The Folsom Cash Art Trail is one of Northern California’s many beautiful hike and bike trails- but it’s also so much more than that.
The trail is an interactive art experience which uses smartphone apps and 8 monumental art pieces to tell the story of Johnny Cash, the legendary singer who made Folsom Prison famous.
These 8 sculptures were designed by Romo Studios LLC of Sacramento and the Fine Art Studio of Rotblatt-Amrany in Illinois. Creating the art for this trail was a unique challenge, one that all of the artists met with spectacular success.
Adan Romo of Romo Studios spoke to this challenge, stating “there was a real danger of making it a Disney-type experiment... It’s a sensitive subject as you’ve got the prison, the music, Johnny Cash’s legacy…” The artists have met the challenge head-on, and the 8 art pieces pay tribute to the singer’s legacy and the history of the prison with sensitivity and grace.
Can’t wait to take a hike down the Johnny Cash Art Trail? Here’s a behind-the-scenes glimpse at the artwork and the inspiration behind each piece.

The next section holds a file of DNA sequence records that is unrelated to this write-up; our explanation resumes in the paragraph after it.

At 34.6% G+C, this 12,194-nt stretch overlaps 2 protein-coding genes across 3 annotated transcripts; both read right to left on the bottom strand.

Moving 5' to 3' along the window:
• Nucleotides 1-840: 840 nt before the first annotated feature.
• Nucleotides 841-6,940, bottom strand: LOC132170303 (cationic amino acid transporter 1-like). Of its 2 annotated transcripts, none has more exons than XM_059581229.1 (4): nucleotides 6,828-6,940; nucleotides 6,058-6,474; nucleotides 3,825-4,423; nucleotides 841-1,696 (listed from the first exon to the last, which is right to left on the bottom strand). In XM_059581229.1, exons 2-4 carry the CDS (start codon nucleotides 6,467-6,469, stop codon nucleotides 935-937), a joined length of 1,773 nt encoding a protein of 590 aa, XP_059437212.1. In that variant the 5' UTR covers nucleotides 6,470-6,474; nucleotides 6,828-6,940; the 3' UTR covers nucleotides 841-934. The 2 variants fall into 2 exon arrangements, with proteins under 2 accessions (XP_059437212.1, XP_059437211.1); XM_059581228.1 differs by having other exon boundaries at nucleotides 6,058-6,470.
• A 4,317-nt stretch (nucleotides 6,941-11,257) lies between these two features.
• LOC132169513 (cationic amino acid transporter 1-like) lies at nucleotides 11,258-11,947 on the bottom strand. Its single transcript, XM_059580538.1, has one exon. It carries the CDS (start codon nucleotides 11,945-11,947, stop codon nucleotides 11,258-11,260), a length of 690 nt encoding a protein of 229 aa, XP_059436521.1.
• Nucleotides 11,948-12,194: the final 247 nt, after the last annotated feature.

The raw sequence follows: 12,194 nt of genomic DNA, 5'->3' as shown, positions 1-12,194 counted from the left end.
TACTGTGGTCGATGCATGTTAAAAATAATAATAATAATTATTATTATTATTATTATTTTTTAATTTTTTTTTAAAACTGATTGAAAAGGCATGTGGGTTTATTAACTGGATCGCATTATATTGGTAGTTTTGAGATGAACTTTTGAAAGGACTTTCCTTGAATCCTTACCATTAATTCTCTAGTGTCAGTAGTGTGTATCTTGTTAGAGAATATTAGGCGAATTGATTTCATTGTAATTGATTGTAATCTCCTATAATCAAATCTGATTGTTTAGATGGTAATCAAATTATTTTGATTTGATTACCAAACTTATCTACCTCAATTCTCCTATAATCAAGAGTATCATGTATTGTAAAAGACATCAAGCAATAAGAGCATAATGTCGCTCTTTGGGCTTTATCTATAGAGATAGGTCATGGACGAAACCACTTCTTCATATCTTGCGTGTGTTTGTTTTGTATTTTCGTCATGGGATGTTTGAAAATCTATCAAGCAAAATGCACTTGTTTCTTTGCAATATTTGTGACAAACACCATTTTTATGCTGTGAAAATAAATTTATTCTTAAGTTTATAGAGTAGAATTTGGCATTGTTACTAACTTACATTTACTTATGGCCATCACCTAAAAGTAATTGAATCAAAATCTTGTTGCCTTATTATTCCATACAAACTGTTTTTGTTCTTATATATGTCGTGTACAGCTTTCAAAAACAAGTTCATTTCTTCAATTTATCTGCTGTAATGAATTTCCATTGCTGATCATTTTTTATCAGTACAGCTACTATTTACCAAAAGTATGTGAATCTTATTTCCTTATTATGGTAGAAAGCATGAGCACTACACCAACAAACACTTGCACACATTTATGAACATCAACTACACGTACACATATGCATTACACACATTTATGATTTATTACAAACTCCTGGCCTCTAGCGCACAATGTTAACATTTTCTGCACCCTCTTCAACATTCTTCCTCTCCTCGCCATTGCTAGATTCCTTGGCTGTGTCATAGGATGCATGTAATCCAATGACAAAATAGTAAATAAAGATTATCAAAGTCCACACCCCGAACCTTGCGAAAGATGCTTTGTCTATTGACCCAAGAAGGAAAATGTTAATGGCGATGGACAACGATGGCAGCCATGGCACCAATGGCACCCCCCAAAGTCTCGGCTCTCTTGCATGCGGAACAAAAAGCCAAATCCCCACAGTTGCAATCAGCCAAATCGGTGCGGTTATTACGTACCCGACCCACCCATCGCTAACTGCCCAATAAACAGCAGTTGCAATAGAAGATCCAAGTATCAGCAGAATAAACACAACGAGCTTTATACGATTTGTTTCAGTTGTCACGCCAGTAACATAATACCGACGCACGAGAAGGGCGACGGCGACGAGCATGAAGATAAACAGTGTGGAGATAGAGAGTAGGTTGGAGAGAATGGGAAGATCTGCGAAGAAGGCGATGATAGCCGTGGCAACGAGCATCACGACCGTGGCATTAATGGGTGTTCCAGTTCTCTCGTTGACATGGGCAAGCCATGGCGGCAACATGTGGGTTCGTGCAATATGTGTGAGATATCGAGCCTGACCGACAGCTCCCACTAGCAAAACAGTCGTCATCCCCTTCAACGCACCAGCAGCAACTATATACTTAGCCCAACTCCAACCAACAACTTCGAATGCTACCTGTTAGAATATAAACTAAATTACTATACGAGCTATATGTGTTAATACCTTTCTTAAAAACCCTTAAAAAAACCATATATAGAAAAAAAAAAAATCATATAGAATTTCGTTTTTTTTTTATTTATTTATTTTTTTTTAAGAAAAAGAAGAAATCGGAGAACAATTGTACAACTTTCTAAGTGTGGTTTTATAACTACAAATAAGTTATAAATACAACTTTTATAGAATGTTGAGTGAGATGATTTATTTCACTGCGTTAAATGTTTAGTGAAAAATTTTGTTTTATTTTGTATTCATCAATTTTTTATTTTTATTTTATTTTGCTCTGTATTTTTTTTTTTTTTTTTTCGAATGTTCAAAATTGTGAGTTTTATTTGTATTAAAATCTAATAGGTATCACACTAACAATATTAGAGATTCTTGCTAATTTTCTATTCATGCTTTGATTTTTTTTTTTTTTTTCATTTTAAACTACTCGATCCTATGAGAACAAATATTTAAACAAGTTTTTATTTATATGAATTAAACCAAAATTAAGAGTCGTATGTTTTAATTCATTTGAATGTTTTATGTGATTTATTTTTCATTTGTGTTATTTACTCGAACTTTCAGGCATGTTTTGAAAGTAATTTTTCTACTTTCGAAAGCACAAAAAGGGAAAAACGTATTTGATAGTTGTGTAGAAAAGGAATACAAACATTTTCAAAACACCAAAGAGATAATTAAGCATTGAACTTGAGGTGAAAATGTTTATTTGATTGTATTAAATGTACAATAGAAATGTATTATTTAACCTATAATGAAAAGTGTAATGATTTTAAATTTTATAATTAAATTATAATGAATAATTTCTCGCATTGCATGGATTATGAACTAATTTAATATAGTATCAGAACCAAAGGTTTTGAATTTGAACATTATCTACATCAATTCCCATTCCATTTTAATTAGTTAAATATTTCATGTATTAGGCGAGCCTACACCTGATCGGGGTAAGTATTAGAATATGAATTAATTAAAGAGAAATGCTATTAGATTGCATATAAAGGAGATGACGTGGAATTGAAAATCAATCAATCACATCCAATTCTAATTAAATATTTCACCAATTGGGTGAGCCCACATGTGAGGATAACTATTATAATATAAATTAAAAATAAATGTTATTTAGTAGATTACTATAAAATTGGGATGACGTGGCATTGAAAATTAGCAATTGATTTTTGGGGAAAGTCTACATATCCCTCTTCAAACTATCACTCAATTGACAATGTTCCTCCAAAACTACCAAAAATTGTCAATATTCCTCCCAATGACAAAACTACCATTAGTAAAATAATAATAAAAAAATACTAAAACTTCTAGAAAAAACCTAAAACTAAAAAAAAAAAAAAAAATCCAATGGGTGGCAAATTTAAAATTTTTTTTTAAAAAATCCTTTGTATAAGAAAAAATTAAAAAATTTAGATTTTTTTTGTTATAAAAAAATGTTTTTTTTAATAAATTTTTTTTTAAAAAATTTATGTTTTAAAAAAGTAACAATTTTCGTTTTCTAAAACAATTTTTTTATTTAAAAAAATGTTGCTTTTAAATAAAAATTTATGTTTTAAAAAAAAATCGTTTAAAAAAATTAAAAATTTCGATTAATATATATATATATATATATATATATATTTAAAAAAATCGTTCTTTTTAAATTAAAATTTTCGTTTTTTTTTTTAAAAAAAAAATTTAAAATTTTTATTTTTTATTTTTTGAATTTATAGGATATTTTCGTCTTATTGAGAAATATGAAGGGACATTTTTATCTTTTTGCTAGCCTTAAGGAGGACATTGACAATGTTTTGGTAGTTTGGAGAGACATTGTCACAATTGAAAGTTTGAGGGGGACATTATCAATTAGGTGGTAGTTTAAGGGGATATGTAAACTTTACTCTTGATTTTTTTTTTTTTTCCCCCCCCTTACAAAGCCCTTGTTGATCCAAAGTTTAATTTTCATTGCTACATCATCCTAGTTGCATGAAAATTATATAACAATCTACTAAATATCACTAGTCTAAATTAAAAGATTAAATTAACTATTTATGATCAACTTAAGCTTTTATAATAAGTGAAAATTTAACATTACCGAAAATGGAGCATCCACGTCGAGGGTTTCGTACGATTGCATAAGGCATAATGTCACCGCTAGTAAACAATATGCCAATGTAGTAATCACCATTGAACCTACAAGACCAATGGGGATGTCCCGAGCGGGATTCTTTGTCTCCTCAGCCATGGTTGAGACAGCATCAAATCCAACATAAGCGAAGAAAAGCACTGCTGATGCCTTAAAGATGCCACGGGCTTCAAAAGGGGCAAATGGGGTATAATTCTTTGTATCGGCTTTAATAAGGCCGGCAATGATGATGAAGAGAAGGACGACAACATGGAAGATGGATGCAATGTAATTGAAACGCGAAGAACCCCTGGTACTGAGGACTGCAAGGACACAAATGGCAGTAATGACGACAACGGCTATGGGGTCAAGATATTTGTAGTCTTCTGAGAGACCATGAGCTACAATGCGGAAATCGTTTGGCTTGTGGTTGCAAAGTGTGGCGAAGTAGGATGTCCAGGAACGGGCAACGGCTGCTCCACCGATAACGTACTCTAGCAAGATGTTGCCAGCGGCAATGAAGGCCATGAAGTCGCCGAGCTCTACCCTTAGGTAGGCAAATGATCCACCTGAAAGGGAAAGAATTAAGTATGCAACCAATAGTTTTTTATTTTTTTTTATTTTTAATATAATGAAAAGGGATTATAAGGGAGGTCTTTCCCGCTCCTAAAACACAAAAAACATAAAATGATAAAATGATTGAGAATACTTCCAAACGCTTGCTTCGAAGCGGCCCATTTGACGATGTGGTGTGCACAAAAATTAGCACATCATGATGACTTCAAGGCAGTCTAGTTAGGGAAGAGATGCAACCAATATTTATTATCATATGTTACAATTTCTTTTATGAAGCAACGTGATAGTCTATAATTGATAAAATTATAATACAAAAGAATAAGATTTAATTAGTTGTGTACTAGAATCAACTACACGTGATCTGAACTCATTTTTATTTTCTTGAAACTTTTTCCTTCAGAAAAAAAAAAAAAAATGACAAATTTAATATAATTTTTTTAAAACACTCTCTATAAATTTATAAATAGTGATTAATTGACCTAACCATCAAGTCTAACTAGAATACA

A Sneak-Preview Of The Johnny Cash Art Trail Experience
The Johnny Cash Trail is earning a lot of attention, from art fans, trail lovers, history buffs and (of course) fans of the Man in Black. The art trail experience is scheduled to be completed by the end of 2017, but you don’t have to wait that long for a preview of the breathtaking art pieces that will be found along the trail.
Here’s a sneak preview of the art of the Johnny Cash Trail Art Experience.
#1: Cash’s Pick
The first piece on the trail is a 7-foot tall bronze guitar pick sculpture, which serves as a reminder of the music that started it all.
When artist Adan Romo of Romo Studios visited the land where his pieces would go, he observed that the trail had a rhythm to it, like a song. Cash started his songs by simply taking a pick to his guitar, and Romo wanted to start the trail the same way.
There will be two picks, one at each end of the trail- so wherever you start and end your journey, you’ll begin with Cash’s pick.
#2: Folsom Prison Blues
This piece by Romo Studios appears to be a set of 15-foot laser cut steel bars. If you rush past, you may only perceive this piece as a set of bars resembling prison bars.
Don’t be too hasty- if you approach from just the right angle, there’s a surprise waiting for you.